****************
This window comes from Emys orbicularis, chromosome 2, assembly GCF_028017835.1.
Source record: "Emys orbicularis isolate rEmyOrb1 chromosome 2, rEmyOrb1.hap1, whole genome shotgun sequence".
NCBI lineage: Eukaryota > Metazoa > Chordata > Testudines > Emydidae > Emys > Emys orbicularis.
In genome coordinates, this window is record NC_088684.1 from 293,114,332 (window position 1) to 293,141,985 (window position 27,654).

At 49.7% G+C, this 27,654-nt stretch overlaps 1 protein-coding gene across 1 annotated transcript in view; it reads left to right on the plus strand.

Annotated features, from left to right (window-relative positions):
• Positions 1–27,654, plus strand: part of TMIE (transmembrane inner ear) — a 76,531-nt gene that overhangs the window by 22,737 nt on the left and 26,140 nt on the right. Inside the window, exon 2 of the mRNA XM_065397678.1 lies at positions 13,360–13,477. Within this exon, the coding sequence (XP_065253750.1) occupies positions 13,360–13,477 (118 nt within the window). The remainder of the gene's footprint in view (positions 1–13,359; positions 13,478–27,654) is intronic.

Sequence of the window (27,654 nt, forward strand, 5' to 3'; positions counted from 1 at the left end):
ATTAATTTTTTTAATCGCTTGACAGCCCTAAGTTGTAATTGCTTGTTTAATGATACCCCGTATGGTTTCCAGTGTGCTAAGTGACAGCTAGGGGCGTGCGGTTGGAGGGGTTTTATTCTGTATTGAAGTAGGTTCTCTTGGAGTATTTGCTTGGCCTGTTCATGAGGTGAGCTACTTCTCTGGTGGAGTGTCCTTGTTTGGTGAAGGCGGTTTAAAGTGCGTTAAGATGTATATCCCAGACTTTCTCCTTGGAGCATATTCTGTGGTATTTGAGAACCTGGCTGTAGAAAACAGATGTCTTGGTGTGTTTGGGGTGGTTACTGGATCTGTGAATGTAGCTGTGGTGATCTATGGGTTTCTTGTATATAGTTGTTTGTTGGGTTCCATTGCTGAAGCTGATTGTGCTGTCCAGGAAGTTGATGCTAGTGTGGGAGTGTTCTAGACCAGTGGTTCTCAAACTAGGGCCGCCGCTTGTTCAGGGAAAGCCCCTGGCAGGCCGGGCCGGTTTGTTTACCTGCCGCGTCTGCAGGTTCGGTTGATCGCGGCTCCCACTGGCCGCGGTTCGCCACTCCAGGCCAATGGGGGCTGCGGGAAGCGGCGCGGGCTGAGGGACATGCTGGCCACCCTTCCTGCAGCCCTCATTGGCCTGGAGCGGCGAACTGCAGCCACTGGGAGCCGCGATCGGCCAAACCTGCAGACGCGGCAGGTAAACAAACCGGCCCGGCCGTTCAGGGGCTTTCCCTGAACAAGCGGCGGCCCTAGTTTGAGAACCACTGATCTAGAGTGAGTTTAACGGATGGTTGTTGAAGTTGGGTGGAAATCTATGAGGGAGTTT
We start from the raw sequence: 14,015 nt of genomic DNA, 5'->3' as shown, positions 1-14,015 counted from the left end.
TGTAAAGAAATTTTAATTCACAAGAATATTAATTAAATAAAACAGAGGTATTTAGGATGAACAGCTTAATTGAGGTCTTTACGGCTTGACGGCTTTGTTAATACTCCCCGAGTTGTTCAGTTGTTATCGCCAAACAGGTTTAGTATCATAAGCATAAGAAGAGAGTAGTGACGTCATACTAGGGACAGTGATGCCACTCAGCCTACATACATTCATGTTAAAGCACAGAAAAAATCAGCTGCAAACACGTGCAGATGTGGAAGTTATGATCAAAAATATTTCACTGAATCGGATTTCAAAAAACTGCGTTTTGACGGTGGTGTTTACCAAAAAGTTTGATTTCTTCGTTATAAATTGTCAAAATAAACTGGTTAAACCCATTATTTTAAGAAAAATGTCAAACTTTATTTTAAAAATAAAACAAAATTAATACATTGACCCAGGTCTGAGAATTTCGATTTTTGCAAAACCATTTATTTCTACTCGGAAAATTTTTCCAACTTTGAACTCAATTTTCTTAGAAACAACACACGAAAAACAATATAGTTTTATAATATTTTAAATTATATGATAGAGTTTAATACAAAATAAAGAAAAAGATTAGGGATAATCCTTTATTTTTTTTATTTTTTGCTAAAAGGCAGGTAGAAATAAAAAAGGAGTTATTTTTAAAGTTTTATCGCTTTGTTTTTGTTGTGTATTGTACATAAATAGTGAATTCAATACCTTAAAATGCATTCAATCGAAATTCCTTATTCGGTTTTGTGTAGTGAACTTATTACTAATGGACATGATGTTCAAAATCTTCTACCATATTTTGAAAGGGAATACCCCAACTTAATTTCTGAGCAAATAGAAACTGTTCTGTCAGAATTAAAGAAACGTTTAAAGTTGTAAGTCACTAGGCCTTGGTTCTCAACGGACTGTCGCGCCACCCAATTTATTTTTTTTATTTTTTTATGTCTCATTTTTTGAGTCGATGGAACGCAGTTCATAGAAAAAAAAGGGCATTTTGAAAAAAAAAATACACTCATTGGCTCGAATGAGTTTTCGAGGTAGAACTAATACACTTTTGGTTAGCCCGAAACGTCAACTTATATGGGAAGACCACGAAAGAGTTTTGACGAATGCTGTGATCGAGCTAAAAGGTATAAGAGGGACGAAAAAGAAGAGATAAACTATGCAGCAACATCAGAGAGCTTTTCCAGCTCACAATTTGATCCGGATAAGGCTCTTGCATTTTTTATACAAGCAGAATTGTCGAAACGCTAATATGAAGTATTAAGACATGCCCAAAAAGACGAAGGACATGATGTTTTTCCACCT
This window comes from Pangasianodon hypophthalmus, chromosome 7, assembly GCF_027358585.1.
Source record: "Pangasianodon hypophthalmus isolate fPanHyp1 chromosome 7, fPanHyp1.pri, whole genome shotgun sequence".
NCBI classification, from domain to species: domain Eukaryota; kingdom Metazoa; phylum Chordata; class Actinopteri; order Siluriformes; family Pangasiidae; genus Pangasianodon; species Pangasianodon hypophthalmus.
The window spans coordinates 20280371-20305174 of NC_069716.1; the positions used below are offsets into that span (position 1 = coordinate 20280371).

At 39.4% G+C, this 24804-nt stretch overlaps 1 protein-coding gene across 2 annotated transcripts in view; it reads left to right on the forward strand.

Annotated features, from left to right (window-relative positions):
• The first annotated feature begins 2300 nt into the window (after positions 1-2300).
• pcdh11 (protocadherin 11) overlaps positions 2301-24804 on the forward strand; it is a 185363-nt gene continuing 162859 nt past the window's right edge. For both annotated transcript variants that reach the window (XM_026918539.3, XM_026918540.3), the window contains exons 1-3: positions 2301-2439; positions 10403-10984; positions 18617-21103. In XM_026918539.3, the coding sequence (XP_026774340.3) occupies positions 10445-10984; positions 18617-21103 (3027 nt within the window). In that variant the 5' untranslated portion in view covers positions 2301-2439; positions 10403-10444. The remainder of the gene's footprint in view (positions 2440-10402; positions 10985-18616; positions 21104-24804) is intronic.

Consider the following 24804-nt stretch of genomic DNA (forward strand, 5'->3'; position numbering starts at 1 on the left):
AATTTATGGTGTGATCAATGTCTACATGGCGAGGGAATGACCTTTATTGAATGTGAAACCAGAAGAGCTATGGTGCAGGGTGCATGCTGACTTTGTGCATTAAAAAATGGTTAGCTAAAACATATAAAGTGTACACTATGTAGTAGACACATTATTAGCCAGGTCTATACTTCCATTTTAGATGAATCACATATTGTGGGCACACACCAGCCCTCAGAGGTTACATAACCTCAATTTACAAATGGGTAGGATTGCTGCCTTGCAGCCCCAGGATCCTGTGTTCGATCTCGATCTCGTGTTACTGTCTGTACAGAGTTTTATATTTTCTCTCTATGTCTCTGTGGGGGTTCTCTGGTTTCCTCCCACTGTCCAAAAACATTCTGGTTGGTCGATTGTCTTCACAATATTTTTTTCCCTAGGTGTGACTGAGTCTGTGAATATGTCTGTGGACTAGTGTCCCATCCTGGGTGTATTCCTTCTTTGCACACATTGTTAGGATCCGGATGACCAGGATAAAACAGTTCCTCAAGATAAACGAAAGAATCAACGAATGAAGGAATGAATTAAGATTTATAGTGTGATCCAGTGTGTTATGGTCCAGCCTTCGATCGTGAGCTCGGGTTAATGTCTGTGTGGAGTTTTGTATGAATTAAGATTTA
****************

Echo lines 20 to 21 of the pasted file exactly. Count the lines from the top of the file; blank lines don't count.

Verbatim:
Consider the following 24804-nt stretch of genomic DNA (forward strand, 5'->3'; position numbering starts at 1 on the left):
AATTTATGGTGTGATCAATGTCTACATGGCGAGGGAATGACCTTTATTGAATGTGAAACCAGAAGAGCTATGGTGCAGGGTGCATGCTGACTTTGTGCATTAAAAAATGGTTAGCTAAAACATATAAAGTGTACACTATGTAGTAGACACATTATTAGCCAGGTCTATACTTCCATTTTAGATGAATCACATATTGTGGGCACACACCAGCCCTCAGAGGTTACATAACCTCAATTTACAAATGGGTAGGATTGCTGCCTTGCAGCCCCAGGATCCTGTGTTCGATCTCGATCTCGTGTTACTGTCTGTACAGAGTTTTATATTTTCTCTCTATGTCTCTGTGGGGGTTCTCTGGTTTCCTCCCACTGTCCAAAAACATTCTGGTTGGTCGATTGTCTTCACAATATTTTTTTCCCTAGGTGTGACTGAGTCTGTGAATATGTCTGTGGACTAGTGTCCCATCCTGGGTGTATTCCTTCTTTGCACACATTGTTAGGATCCGGATGACCAGGATAAAACAGTTCCTCAAGATAAACGAAAGAATCAACGAATGAAGGAATGAATTAAGATTTATAGTGTGATCCAGTGTGTTATGGTCCAGCCTTCGATCGTGAGCTCGGGTTAATGTCTGTGTGGAGTTTTGTATGAATTAAGATTTA